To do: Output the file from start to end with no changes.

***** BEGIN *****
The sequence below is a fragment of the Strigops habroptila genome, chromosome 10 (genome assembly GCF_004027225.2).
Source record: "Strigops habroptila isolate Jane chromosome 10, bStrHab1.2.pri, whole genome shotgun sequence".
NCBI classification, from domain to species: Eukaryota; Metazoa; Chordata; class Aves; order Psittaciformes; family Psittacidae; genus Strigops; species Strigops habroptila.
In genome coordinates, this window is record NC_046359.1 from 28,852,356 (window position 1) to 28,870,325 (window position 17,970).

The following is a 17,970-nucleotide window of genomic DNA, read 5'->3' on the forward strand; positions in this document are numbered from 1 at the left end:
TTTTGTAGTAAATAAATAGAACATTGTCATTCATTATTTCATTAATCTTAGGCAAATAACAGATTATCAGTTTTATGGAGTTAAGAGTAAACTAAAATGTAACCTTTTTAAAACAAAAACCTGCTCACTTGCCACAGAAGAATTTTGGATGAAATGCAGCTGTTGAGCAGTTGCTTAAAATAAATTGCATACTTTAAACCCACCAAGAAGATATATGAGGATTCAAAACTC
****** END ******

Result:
The sequence below is a fragment of the Strigops habroptila genome, chromosome 10 (genome assembly GCF_004027225.2).
Source record: "Strigops habroptila isolate Jane chromosome 10, bStrHab1.2.pri, whole genome shotgun sequence".
NCBI classification, from domain to species: Eukaryota; Metazoa; Chordata; class Aves; order Psittaciformes; family Psittacidae; genus Strigops; species Strigops habroptila.
In genome coordinates, this window is record NC_046359.1 from 28,852,356 (window position 1) to 28,870,325 (window position 17,970).

The following is a 17,970-nucleotide window of genomic DNA, read 5'->3' on the forward strand; positions in this document are numbered from 1 at the left end:
TTTTGTAGTAAATAAATAGAACATTGTCATTCATTATTTCATTAATCTTAGGCAAATAACAGATTATCAGTTTTATGGAGTTAAGAGTAAACTAAAATGTAACCTTTTTAAAACAAAAACCTGCTCACTTGCCACAGAAGAATTTTGGATGAAATGCAGCTGTTGAGCAGTTGCTTAAAATAAATTGCATACTTTAAACCCACCAAGAAGATATATGAGGATTCAAAACTC